Policy Basics: The Housing Choice Voucher Program

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Updated January 25, 2013

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Created in the 1970s, the “Section 8” Housing Choice Voucher Program has become the dominant form of federal housing assistance.

What Is the Housing Voucher Program?

Low-income families use vouchers to help pay for housing that they find in the private market.  The program is federally funded but run by a network of about 2,300 state and local housing agencies.  More than 5 million people in 2.1 million low-income families use vouchers.

Who Is Eligible for Vouchers?

Federal rules ensure that vouchers are targeted at the families who need them most.  Seventy-five percent of new households admitted each year must be “extremely low-income,” with incomes not exceeding 30 percent of the local median.  (Nationally, on average, this limit is roughly equivalent to the poverty line.)  Other new households may have incomes up to 80 percent of the area median.

Housing agencies may set admissions preferences based on housing need or other criteria.  Undocumented immigrants are not eligible for voucher assistance. 

How Does a Family Use a Voucher?

Once a family receives a voucher, it has at least 60 days to find housing. A family can use a voucher to help pay the rent either for its current unit or for a new unit.  In either case, the housing agency must verify that the unit meets federal housing quality standards and that the rent is reasonable compared to market rents for similar units in the area.

How Much Rent Do Vouchers Cover?

A family with a voucher generally must contribute the higher of 30 percent of its income or a “minimum rent” of up to $50 for rent and utilities.  The voucher pays the rest of those costs, up to a limit (called a “payment standard”) set by the housing agency.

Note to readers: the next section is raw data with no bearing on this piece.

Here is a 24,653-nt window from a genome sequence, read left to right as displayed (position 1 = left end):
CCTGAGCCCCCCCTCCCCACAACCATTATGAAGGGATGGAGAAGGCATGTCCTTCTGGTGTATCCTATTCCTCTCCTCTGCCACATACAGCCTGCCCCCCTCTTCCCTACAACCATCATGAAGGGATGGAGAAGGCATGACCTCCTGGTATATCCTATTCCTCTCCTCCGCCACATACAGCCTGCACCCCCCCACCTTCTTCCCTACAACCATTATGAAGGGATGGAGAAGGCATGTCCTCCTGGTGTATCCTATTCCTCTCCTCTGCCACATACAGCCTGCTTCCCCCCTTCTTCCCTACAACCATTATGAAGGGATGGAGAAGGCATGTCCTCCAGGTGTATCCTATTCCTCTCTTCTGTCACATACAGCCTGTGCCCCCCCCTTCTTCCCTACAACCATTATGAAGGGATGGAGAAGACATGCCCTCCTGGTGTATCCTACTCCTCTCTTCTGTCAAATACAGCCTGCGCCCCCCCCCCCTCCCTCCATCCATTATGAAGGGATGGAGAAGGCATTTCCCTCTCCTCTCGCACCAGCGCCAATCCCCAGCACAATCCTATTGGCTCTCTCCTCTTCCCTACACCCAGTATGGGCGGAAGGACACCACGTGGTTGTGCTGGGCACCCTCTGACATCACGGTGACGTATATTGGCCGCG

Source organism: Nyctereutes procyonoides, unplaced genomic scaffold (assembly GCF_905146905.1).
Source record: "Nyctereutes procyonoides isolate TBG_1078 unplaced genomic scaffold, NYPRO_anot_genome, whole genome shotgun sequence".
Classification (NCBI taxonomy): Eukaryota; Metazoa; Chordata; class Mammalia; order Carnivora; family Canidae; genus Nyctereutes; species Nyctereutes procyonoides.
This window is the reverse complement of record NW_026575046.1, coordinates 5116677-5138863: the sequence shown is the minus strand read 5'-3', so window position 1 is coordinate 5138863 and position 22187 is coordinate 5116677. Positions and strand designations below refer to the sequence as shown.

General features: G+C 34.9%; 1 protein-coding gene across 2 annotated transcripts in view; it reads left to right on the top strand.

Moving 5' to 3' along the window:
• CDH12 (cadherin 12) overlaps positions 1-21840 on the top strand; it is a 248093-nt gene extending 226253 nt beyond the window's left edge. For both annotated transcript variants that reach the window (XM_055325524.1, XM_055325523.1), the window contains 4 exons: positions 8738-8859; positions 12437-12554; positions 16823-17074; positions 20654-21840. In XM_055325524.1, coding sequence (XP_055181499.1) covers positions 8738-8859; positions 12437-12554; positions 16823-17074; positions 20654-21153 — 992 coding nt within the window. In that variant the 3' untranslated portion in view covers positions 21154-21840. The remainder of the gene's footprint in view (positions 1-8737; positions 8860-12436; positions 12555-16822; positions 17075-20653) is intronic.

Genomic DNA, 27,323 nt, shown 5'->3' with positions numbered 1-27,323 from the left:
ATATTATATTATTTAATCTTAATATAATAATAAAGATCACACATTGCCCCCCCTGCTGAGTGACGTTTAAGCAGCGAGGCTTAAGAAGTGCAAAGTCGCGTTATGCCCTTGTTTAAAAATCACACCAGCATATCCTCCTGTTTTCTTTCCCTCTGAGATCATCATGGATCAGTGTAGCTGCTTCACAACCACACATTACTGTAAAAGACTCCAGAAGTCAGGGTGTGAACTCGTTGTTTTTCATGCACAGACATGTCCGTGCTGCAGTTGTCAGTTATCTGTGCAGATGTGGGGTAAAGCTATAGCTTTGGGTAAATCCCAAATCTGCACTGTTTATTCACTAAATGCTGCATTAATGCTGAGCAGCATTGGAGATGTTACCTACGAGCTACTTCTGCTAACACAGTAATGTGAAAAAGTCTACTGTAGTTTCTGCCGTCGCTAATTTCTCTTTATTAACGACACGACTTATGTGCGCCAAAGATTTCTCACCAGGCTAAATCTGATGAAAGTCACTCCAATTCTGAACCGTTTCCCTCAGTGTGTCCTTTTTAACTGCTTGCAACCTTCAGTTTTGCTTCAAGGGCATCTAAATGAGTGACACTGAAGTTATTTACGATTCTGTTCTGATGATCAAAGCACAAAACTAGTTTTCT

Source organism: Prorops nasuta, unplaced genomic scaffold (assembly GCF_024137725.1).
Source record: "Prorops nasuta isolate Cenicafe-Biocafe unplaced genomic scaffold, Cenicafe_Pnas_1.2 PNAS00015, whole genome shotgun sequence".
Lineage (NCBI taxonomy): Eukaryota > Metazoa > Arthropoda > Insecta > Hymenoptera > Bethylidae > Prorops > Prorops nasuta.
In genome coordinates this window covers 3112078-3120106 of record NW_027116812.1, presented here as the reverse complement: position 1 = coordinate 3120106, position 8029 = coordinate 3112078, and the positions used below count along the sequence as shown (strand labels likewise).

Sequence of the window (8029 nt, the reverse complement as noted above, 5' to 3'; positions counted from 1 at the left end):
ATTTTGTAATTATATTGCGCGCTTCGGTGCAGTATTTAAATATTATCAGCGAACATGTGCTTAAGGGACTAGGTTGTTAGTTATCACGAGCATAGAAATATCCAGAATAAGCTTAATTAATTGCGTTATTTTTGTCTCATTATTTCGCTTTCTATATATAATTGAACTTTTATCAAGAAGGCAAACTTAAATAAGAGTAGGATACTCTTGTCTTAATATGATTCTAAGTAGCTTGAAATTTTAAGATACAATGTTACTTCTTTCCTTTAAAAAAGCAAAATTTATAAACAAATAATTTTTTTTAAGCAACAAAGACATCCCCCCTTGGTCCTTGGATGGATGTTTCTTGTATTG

Are Vouchers Used Only for Units That Tenants Select?

No.  Up to 20 percent of voucher funds can be used for subsidies — called “project-based” vouchers — that are tied to a particular property rather than a particular family and thus can help pay for the construction or rehabilitation of housing for low-income families.  Also, vouchers are sometimes used to help with mortgage payments, enabling low-income families to purchase homes.

How Are Vouchers Allocated to Housing Agencies?

Each agency has a cap on the number of vouchers it is authorized to administer.  An agency’s number of “authorized vouchers” is essentially the sum of the vouchers the agency has been awarded since the start of the voucher program.  Each year, Congress provides some new vouchers in addition to renewing existing ones.  Since 2003, new vouchers have been either “tenant-protection” vouchers (which replace public housing that is demolished or sold or other affordable housing units that lose federal subsidies) or “special purpose” vouchers (which are aimed at particular types of households, such as homeless veterans).

While most vouchers are used in metropolitan areas, approximately 11 percent are used in non-metropolitan areas.

How Are Vouchers Funded?

Most agencies’ voucher funding each year is based on the number of their authorized vouchers in use in the prior year and the actual cost of those vouchers, adjusted for inflation.  Funding for new vouchers and administrative costs is provided separately.  Agencies participating in the Moving-to-Work demonstration are funded under their agreements.

How Effective Are Vouchers?

Research has shown that vouchers are more cost-effective than federal programs that build affordable housing for low-income households. Vouchers have been found to sharply reduce homelessness and housing instability, both of which have been linked to a variety of developmental, health, and education problems for children.

In addition, the large majority of voucher households that can reasonably be expected to work, do work.  Some 88 percent of voucher recipients are elderly, disabled, working (or had recently worked), or likely to be subject to a work requirement under the Temporary Assistance for Needy Families (TANF) program.  Moreover, vouchers enable more than 1 million elderly or disabled individuals to afford to live independently.

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